The premise of Seth’s teleportation device is simple, but it’s not outlandish enough to strain one’s suspension of disbelief. Miraculously, the blossoming love story between Seth and Veronica is convincing due to Goldblum and Davis expressing much more vulnerability than one might expect in science fiction. We’re used to seeing square-jawed men keep their emotions hidden as they do “the right thing.” Still, Seth Brundle is not your typical mad scientist: he expresses practically every human emotion, from fear and lust to joy. Of course, though, the plot has to happen, and Seth makes the huge mistake of testing his teleporter on himself. At first, the experiment looks like a success — except that, unbeknownst to Seth, a common housefly flew into the teleporter with him.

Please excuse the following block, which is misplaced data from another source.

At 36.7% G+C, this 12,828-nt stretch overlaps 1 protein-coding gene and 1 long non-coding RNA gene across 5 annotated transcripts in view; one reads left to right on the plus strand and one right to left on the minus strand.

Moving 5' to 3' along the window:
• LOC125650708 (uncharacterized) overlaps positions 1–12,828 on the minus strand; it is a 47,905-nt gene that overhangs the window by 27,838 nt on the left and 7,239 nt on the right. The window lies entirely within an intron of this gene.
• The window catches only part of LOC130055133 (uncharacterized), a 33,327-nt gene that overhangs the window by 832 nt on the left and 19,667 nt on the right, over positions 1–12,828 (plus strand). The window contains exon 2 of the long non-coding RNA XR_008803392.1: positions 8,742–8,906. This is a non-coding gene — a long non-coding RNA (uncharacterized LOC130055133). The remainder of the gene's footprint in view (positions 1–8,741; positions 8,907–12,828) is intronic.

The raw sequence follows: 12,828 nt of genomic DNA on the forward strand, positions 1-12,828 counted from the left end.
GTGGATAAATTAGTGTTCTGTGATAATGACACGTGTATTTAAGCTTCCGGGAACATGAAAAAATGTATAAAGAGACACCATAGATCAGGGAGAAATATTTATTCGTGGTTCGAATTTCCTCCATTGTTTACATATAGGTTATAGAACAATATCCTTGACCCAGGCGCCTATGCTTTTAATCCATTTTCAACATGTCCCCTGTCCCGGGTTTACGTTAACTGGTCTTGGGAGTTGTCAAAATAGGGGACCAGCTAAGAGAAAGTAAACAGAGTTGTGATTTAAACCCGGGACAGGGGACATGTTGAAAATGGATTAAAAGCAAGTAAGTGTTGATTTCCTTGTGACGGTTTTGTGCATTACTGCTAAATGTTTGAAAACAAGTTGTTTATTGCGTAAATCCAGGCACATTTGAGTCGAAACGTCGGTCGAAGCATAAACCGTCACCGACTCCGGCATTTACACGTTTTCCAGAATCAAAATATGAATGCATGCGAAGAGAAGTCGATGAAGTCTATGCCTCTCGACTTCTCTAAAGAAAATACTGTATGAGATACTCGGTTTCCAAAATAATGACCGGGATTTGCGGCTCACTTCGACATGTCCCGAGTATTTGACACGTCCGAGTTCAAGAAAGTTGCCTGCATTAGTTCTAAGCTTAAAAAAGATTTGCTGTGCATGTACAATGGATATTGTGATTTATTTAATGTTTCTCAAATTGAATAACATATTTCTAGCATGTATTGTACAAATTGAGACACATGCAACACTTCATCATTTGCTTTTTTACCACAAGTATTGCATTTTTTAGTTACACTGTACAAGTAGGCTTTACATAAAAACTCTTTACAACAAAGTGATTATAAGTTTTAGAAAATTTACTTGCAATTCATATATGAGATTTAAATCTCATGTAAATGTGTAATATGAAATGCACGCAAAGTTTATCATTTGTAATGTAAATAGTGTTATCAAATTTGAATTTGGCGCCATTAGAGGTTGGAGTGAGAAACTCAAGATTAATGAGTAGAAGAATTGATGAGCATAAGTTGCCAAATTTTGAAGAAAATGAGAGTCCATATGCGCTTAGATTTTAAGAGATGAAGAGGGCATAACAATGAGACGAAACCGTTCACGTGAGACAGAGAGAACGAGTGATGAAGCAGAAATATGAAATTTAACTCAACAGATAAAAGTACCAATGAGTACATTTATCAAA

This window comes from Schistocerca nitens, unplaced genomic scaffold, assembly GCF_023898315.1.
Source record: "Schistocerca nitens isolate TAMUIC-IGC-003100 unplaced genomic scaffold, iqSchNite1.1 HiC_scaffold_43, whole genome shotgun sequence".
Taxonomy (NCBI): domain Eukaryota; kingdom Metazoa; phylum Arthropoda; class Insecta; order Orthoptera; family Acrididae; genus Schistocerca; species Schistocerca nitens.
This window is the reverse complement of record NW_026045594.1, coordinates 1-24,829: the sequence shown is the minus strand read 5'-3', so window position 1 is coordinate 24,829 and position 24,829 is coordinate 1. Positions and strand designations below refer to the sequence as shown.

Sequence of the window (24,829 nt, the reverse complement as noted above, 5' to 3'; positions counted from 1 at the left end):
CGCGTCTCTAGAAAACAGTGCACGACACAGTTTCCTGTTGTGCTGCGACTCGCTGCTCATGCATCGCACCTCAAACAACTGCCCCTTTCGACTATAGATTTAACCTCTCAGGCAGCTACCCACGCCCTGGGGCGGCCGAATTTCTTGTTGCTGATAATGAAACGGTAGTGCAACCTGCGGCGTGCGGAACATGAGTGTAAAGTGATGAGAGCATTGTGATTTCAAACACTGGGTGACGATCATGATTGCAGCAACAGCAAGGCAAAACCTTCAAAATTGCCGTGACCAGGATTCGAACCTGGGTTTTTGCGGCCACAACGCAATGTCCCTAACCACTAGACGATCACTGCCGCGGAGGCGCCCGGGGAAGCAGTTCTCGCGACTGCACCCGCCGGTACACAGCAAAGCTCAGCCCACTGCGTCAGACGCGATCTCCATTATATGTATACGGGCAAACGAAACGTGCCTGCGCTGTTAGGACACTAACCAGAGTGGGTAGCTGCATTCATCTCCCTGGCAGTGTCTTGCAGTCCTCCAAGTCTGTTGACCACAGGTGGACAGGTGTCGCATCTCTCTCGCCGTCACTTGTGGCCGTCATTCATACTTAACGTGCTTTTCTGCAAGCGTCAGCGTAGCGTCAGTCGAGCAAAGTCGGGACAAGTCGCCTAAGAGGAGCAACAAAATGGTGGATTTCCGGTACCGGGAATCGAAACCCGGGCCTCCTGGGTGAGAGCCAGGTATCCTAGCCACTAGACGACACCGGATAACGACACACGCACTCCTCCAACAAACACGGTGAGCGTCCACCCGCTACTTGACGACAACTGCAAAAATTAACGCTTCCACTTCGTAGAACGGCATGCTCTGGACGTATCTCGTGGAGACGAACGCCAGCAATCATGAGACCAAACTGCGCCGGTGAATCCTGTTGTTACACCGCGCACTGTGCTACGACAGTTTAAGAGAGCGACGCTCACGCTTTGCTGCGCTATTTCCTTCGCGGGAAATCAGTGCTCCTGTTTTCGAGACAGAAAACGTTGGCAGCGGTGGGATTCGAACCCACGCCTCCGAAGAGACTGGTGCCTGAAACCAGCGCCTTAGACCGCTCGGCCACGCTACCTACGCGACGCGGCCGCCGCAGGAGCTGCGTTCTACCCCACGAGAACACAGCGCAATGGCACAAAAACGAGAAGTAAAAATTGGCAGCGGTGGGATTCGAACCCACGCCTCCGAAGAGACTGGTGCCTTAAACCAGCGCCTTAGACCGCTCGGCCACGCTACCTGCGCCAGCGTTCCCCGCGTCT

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I still find it astounding how well-made ‘The Fly’ is because there’s no good reason for it to be more than what it is on paper: a scary monster story. You would also be skeptical if you read the logline and saw the poster; you would probably assume the movie is a low-effort creature feature with stilted acting and boring characters. In a way, it makes sense that someone as out of step with Hollywood expectations as Goldblum would put so much effort into this kind of movie and that Goldblum would team up with one of the most unordinary directors to stumble his way into Hollywood. ‘The Fly’ is no doubt a creature feature. Still, the actual creature effects take a long time because Seth’s fusion with the fly is not immediately apparent; at first, he looks to be totally normal. The great tragedy of ‘The Fly’, and what makes Goldblum’s performance so disarming, is that Seth Brundle starts as an average man and becomes slowly overtaken by the fly — not only the fly’s physiology, but how it thinks. Even if the fly makeup wasn’t great (although it is great, it won the film an Oscar for a reason), Goldblum completely sells this man who is gradually losing his humanity, only finding love at the point in his life where it’s too late to turn back. You can probably guess how ‘The Fly’ ends (even so, I won’t give it away), but like any great tragedy, you know that Seth Brundle, as the protagonist, must end up as a noble failure of a person.